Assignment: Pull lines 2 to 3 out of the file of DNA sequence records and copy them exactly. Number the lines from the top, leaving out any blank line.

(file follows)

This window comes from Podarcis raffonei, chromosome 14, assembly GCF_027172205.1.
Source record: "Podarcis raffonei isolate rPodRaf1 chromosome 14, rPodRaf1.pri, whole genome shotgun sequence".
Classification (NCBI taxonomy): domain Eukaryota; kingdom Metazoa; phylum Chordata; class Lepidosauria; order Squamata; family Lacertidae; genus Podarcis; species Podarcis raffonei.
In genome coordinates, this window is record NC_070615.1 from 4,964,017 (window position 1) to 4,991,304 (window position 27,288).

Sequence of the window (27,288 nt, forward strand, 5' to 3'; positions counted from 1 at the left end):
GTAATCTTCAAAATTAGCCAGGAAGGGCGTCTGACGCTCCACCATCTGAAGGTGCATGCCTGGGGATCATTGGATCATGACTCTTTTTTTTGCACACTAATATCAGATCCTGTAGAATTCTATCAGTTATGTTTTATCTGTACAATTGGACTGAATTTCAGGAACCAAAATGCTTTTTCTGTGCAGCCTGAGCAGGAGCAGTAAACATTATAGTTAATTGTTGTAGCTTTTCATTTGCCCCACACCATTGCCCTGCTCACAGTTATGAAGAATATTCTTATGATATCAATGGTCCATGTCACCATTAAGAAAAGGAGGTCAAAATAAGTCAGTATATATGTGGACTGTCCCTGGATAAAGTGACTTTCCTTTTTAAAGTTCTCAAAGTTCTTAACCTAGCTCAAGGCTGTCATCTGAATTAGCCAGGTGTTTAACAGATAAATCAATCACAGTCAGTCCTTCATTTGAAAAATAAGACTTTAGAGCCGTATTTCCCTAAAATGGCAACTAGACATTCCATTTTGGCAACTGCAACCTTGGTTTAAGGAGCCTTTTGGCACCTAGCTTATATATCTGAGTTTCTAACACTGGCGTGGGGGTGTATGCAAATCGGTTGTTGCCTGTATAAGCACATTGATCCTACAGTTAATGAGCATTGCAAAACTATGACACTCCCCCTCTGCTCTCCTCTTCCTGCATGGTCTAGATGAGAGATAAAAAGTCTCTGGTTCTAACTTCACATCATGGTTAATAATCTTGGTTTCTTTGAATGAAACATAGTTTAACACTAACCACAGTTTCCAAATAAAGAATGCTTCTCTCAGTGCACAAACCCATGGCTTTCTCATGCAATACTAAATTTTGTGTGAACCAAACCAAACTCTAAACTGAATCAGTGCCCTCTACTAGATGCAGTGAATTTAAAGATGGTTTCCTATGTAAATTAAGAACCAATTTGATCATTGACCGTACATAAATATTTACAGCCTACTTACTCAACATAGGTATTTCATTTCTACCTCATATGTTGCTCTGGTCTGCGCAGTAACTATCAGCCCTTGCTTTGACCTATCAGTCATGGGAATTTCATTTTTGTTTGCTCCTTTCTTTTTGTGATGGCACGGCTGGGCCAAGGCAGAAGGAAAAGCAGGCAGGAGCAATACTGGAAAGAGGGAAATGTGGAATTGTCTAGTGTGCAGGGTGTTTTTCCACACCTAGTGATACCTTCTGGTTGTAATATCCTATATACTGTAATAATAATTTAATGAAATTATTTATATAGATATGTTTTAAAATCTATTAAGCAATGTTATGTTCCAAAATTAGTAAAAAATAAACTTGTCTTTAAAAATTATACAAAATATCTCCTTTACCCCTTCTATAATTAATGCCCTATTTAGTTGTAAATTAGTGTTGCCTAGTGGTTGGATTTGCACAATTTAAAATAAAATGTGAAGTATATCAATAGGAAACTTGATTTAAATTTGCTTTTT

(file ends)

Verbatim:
Source record: "Podarcis raffonei isolate rPodRaf1 chromosome 14, rPodRaf1.pri, whole genome shotgun sequence".
Classification (NCBI taxonomy): domain Eukaryota; kingdom Metazoa; phylum Chordata; class Lepidosauria; order Squamata; family Lacertidae; genus Podarcis; species Podarcis raffonei.